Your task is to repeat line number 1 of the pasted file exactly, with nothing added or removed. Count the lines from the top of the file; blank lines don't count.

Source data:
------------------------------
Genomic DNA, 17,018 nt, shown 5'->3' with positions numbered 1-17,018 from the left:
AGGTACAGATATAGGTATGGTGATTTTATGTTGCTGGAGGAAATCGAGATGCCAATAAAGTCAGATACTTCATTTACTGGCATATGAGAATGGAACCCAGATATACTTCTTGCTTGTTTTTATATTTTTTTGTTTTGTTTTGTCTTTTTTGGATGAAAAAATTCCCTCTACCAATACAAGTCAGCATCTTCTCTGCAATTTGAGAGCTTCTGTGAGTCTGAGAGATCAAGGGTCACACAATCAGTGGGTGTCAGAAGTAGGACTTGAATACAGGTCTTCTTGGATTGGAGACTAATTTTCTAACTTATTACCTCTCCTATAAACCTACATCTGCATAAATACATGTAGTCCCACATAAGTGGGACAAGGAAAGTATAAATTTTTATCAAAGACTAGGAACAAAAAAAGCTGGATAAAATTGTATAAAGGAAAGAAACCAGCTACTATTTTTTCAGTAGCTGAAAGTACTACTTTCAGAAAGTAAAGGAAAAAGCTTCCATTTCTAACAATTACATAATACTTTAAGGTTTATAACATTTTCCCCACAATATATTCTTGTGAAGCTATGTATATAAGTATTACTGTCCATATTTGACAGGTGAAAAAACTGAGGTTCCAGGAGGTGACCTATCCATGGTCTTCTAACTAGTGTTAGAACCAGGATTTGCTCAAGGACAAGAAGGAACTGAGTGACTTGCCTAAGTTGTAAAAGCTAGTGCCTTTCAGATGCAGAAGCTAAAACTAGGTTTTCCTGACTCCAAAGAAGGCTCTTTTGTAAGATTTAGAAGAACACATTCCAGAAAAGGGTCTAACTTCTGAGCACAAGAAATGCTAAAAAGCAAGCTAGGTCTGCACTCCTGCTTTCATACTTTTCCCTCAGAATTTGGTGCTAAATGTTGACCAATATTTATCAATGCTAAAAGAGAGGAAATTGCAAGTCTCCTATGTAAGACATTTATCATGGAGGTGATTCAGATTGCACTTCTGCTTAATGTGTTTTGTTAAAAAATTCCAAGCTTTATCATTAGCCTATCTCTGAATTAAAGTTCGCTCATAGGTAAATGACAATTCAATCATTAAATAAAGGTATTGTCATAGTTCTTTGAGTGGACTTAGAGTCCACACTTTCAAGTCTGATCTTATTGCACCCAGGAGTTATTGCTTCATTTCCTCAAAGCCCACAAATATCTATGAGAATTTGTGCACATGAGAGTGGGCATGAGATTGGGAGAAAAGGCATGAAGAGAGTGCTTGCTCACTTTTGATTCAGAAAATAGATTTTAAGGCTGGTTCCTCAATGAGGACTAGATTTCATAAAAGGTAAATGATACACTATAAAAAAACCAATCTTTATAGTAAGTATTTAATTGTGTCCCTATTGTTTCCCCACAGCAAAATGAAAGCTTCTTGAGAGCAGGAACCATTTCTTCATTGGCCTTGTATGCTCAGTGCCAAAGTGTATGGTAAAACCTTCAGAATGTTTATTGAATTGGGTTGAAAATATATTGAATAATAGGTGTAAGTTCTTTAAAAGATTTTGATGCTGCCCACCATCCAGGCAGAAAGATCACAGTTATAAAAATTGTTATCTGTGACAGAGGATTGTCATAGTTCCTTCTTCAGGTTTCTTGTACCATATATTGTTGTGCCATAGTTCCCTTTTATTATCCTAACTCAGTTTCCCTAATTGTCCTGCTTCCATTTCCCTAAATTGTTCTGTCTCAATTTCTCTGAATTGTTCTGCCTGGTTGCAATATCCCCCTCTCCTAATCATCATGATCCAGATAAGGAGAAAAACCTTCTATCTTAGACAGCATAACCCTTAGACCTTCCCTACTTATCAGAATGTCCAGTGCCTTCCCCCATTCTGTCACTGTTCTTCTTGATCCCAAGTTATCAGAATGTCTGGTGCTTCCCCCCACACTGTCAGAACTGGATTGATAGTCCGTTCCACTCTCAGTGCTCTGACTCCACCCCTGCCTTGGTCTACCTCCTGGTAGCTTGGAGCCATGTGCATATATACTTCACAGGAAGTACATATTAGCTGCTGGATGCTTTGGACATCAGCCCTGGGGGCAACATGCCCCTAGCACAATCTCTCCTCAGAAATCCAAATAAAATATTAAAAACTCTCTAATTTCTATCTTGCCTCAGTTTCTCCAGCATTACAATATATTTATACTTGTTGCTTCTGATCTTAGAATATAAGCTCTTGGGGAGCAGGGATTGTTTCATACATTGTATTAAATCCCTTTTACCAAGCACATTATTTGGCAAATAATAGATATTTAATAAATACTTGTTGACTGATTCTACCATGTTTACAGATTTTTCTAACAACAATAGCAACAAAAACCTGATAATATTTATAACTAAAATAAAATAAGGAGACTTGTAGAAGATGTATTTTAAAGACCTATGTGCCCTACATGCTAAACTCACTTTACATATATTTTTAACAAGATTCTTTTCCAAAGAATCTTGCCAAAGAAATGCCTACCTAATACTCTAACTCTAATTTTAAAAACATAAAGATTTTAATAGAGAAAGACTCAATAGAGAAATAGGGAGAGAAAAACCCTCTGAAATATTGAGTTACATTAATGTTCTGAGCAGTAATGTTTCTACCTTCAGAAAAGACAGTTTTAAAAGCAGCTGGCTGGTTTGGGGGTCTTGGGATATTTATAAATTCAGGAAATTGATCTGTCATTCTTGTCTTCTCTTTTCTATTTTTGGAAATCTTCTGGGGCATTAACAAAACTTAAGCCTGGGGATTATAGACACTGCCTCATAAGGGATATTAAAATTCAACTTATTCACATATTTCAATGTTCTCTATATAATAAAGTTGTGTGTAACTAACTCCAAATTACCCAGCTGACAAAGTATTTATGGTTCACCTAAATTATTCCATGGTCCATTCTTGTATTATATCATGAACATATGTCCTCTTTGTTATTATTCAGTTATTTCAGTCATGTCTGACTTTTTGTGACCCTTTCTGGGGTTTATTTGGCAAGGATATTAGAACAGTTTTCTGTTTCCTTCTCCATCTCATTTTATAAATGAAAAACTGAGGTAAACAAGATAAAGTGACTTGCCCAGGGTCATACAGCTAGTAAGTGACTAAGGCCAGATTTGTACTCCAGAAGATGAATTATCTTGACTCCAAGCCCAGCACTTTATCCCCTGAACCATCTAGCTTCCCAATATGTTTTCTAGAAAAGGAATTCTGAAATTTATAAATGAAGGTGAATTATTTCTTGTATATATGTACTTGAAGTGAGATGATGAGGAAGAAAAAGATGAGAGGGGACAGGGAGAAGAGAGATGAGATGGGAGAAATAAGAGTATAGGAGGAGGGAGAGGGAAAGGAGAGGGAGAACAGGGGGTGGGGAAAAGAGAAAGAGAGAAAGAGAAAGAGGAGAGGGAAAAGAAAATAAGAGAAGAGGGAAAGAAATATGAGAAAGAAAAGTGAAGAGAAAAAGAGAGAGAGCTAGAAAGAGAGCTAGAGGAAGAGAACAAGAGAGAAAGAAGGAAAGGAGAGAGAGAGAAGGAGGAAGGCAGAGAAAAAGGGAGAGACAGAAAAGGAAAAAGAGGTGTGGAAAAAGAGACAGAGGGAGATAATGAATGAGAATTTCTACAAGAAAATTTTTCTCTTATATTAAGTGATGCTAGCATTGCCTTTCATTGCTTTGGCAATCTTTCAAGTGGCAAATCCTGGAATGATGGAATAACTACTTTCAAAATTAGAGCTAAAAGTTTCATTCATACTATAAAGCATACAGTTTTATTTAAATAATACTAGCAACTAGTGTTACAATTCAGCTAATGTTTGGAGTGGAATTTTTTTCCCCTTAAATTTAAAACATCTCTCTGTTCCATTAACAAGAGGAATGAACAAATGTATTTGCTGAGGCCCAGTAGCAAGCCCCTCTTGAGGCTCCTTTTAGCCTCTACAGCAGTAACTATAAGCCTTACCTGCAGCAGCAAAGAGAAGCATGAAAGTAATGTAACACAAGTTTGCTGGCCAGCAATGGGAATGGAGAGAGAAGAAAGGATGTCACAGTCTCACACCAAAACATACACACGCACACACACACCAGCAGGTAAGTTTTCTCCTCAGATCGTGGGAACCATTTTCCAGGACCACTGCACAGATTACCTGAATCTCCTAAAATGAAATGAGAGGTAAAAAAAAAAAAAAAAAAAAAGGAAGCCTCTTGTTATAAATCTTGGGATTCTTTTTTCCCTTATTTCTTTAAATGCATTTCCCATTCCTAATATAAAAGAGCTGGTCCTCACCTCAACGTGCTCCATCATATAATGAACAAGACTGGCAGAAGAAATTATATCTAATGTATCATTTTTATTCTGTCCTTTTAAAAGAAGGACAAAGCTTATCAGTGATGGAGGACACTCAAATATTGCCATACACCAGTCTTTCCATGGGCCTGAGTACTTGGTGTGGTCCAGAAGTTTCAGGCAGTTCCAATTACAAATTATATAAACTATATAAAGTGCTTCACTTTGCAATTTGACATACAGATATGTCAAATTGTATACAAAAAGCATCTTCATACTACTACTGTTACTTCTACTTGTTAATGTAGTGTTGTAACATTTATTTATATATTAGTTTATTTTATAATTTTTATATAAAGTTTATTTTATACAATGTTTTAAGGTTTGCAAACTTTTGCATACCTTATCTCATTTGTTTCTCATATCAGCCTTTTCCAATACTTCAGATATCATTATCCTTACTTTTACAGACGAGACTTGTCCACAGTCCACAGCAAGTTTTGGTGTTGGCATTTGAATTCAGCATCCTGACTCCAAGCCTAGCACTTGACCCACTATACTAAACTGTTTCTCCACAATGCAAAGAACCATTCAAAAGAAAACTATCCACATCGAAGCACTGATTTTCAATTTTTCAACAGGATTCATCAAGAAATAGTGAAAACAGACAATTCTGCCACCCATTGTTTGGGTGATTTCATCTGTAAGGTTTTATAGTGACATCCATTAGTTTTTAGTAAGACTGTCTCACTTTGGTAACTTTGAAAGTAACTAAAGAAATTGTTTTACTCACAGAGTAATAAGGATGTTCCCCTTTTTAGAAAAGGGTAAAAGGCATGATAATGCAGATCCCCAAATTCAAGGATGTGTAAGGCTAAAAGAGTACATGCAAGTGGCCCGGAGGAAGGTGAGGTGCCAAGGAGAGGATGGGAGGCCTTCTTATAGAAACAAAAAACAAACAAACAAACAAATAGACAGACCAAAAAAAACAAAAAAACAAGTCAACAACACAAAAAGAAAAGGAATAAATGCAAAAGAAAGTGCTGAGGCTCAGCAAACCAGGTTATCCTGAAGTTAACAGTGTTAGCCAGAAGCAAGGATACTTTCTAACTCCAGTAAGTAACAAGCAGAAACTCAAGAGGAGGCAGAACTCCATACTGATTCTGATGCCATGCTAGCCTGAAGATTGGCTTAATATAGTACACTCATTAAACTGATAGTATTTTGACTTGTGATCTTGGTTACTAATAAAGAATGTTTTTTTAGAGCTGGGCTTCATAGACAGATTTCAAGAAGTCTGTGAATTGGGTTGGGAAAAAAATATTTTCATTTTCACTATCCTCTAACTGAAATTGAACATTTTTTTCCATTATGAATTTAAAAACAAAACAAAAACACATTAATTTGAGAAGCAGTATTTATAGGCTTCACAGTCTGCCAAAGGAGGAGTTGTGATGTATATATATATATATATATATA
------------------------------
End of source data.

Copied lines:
Genomic DNA, 17,018 nt, shown 5'->3' with positions numbered 1-17,018 from the left: